Child Custody Mediation Overview
Child custody mediation requires the couple to work with a third-party mediator who will help the parents develop a custody and visitation plan. The plan may later become a custody and visitation order signed by the judge. Some counties refer to child custody mediation as “child custody recommending counseling.” Under such circumstances, the mediator serves as the child custody recommending counselor. For instance, this role allows the mediator to give a written recommendation to the parents and the court in the event the couple cannot reach an agreement. The goals of child custody mediation include the following:
- Determining what parenting plan is in the child’s best interest
- Developing a parenting plan that allows both children to spend time with both parents
- Creating a parenting plan that helps parents deal with anger management
Child Custody Mediation Options
Keep in mind, parents can either hire a private mediator or use a public child custody mediator. If the parents want to go ahead with private child custody mediation, the couple will need to find a mediator. Of course, there are many trained and experienced mediators working throughout California that help parents resolve custody and visitation conflicts. Keep in mind, the personality and approach of the mediator may have a direct impact on its success. Since most private mediators hourly rates start at $300 per hour, you want to make the most of your mediation time. Fortunately, most courts also provide mediation services to people who cannot afford to hire a private mediator. For example, parents are often referred to Family Court Services (FCS) to mediate child custody and visitation disputes before heading to court.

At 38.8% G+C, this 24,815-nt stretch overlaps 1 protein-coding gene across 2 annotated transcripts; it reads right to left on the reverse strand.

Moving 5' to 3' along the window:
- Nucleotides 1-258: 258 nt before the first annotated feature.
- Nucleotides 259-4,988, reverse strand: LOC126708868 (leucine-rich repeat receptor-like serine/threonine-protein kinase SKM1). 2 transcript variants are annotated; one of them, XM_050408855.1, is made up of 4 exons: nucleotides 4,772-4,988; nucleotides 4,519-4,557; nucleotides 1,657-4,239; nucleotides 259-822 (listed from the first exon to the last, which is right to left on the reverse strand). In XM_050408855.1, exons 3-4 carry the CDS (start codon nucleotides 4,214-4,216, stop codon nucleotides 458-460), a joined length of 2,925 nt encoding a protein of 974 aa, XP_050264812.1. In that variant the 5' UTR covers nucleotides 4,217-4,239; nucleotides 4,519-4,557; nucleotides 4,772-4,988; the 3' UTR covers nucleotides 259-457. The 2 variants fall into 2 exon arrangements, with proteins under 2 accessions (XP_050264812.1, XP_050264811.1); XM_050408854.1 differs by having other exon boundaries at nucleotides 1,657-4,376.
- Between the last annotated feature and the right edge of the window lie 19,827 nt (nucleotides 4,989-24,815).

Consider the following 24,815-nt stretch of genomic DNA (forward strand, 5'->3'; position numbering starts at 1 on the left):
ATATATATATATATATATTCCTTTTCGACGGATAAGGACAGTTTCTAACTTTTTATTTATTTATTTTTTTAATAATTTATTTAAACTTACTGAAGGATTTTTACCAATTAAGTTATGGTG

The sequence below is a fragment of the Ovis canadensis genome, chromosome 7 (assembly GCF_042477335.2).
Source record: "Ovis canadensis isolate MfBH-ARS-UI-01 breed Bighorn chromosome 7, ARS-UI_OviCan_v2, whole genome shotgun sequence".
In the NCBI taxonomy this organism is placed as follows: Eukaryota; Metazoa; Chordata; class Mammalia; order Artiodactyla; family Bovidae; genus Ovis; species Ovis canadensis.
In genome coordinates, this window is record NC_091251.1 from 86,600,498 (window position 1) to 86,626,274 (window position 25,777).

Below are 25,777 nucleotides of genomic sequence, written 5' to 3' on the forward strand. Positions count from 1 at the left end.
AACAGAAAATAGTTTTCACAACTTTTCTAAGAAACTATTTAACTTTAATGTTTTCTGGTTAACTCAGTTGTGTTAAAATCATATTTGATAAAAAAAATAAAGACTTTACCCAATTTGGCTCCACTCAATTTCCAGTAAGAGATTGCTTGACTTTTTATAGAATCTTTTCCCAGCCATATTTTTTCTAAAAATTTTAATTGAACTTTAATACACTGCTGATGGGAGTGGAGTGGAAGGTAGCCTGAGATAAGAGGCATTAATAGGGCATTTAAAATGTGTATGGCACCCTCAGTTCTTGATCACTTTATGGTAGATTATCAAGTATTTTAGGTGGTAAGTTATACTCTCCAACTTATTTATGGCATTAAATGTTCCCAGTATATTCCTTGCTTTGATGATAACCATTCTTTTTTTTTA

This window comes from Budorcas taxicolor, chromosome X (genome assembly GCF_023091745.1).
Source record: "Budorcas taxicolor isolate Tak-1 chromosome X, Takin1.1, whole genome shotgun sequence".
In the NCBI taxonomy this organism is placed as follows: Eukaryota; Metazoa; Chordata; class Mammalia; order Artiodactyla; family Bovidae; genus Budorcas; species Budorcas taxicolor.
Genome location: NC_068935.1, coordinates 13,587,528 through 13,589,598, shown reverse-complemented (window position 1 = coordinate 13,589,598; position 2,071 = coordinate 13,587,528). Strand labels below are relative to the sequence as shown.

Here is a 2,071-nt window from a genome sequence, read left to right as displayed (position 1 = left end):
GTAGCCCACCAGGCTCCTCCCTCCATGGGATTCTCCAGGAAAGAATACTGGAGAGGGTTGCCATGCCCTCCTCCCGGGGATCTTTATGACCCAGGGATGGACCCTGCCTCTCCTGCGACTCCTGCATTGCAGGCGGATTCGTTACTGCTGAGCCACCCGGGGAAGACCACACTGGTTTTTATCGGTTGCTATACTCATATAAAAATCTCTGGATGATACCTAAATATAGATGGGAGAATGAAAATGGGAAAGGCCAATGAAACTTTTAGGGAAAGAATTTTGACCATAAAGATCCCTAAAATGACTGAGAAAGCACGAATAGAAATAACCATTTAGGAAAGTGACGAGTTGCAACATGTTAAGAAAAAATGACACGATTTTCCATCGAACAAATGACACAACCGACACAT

Parents do not have to pay mediators retained through FCS. However, if parents are unable to reach an agreement during the FCS mediation service, the mediator’s will give their recommendation to the judge. In most situations, the mediator’s proposal is often imposed by the judge at the child custody and visitation hearing.
Overview of the Mediator’s Role
During mediation, the parties will work with a third-party neutral (the mediator) to foster communication to reach an agreement. To hear all sides of the story, the mediator will usually meet with the parents individually as well as the children. The mediator may also meet with the couple together. The purpose of mediation is to bring the couples to an agreement. Given this premise, the mediator will ask several questions to develop an overview of custody issues. In the event the parents are in a hostile relationship, parents can ask to meet with the mediator separately.
The mediator’s role is to help the parents identify the most critical issues for resolution. To emphasize, the mediator will work with both parents to help them solve the problems between themselves. Keep in mind, a couple can agree on some issues and then ask the court to litigate those they cannot agree on.
Parents who have success with mediating child custody disputes attend mediation with an open mind. In other words, if you are not ready to consider different alternatives to your proposed solution, mediation may not be right for you. In many California counties, the court requires couples with minor children to attend mediation. For this reason, if you want the best result, always attend child custody mediation with the best intentions in mind.
Contact A People’s Choice for more information about child mediation services for parents in California.
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